Yulong Petrochemical in preliminary oil deals with BP, Chevron
By Chen Aizhu
SINGAPORE (Reuters) - China's Yulong Petrochemical on Monday said it had signed memorandum of understanding agreements with BP and Chevron to supply its 400,000 barrel per day greenfield refinery in northern China.
Yulong Petrochemical, which is building the refinery and a 1.5-million-tonne-per-year ethylene complex in Shandong province, is aiming to start commercial operation of the whole complex by December 2024, a Shandong government official said at an investment forum in Singapore.
A BP spokesperson in China could not immediately comment on the agreement. Chevron declined to comment on commercial negotiations.
The new refinery in Longkou county in Shandong province is aiming to carry out test runs late this year, a Yulong executive told Reuters on the sidelines of a signing ceremony at the forum.
The $20-billion Yulong project will add to two large similar-sized refinery and petrochemical complexes started late last year, in China's latest wave of refining expansion focused on petrochemical products such as plastics and chemical fibre rather than transportation fuel.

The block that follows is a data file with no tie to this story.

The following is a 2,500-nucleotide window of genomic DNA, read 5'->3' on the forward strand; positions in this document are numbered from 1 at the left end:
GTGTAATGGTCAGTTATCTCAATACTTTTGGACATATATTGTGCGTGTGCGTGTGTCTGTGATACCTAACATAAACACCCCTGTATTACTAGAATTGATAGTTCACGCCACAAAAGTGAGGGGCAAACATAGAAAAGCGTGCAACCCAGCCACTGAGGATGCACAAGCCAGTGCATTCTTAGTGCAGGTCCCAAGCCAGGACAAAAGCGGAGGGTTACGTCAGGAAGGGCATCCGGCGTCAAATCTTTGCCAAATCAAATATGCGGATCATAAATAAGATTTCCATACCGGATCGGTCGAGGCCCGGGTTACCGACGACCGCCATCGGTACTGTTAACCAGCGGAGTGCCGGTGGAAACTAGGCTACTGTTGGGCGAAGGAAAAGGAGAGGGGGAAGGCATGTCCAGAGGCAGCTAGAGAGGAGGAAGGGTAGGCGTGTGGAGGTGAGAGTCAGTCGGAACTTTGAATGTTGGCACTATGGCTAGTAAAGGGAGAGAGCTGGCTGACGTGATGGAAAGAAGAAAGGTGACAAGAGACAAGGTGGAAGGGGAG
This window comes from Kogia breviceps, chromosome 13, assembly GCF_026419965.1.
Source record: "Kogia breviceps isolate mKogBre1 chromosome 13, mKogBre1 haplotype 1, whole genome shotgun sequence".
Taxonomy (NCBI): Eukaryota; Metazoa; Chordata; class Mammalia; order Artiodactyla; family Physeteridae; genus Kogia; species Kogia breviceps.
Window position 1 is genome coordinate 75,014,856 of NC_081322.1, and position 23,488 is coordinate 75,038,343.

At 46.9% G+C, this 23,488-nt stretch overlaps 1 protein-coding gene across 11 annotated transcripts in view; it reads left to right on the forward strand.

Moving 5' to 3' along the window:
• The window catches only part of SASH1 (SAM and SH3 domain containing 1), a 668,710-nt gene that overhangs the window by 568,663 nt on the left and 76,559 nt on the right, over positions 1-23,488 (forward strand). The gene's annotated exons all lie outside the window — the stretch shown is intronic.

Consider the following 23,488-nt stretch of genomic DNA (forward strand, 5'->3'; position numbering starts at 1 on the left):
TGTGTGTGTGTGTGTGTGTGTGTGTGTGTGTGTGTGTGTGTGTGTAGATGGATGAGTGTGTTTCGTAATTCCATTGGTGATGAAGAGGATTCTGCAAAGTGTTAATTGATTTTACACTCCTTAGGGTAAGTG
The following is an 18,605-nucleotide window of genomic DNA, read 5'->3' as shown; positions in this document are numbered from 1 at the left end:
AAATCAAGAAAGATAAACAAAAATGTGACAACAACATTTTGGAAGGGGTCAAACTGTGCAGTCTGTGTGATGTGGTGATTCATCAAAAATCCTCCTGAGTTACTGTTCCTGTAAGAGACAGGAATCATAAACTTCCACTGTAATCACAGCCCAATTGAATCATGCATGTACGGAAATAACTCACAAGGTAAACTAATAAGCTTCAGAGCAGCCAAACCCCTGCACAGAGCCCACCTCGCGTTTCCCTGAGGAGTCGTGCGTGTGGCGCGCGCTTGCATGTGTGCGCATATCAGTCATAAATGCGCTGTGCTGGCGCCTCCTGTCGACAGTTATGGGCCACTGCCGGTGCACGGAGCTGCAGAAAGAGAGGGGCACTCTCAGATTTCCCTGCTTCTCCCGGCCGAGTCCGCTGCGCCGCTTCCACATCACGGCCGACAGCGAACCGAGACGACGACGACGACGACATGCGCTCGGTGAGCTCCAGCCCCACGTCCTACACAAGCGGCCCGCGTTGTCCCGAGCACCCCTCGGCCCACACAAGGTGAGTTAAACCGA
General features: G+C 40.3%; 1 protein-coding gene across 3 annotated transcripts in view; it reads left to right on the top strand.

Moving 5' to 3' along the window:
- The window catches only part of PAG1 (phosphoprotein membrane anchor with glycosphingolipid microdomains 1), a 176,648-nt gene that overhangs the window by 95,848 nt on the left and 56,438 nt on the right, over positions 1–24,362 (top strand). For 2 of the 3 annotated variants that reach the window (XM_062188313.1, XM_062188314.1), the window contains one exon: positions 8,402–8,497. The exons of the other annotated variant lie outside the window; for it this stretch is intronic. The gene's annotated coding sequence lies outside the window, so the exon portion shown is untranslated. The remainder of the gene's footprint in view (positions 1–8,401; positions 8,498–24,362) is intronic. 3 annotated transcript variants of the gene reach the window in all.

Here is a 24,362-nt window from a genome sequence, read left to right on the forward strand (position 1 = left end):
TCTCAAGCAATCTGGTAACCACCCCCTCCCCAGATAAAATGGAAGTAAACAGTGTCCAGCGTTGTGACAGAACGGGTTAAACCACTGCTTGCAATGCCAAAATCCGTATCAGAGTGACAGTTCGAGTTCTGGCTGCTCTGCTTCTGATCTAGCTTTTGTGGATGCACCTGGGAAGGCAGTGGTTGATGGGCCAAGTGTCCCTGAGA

The Yulong refinery will help Shandong, China's No.3 provincial economy, scale up its fragmented refining sector, made up of some 60 small refiners, in line with Beijing's push to close inefficient plants and build large, competitive manufacturers.
The province was expected to have closed down 10 smaller refineries with combined refining capacity of more than 500,000 barrels per day by the end of last year to make way for the Yulong plant.
Yulong Petrochemical is 51% owned by private aluminium smelter Nanshan Group, 46.1% owned by provincial government-backed Shandong Energy Group and the remainder by two local firms.
To extend the mega complex's value chain, Longkou government told the forum that it is planning a new chemical park close to the Yulong project to produce high-end chemicals such as degradable plastics and special fibre used for high-performing sports products and safety gears.
Longkou, a county-level city south of Bohai Sea with an annual industrial output of 138.1 billion yuan ($19.83 billion) last year, is also where China's state-run Sinopec is building a large regasification terminal for liquefied natural gas.
($1 = 6.9631 Chinese yuan renminbi)
(This story has been corrected to show deals are at MoU stage, and not final supply deals, in the headline and paragraph 1)
(Reporting by Aizhu Chen in Singapore. Additional reporting by Andrew Hayley; Writing by Dominique Patton; Editing by Jacqueline Wong, Simon Cameron-Moore and Shounak Dasgupta)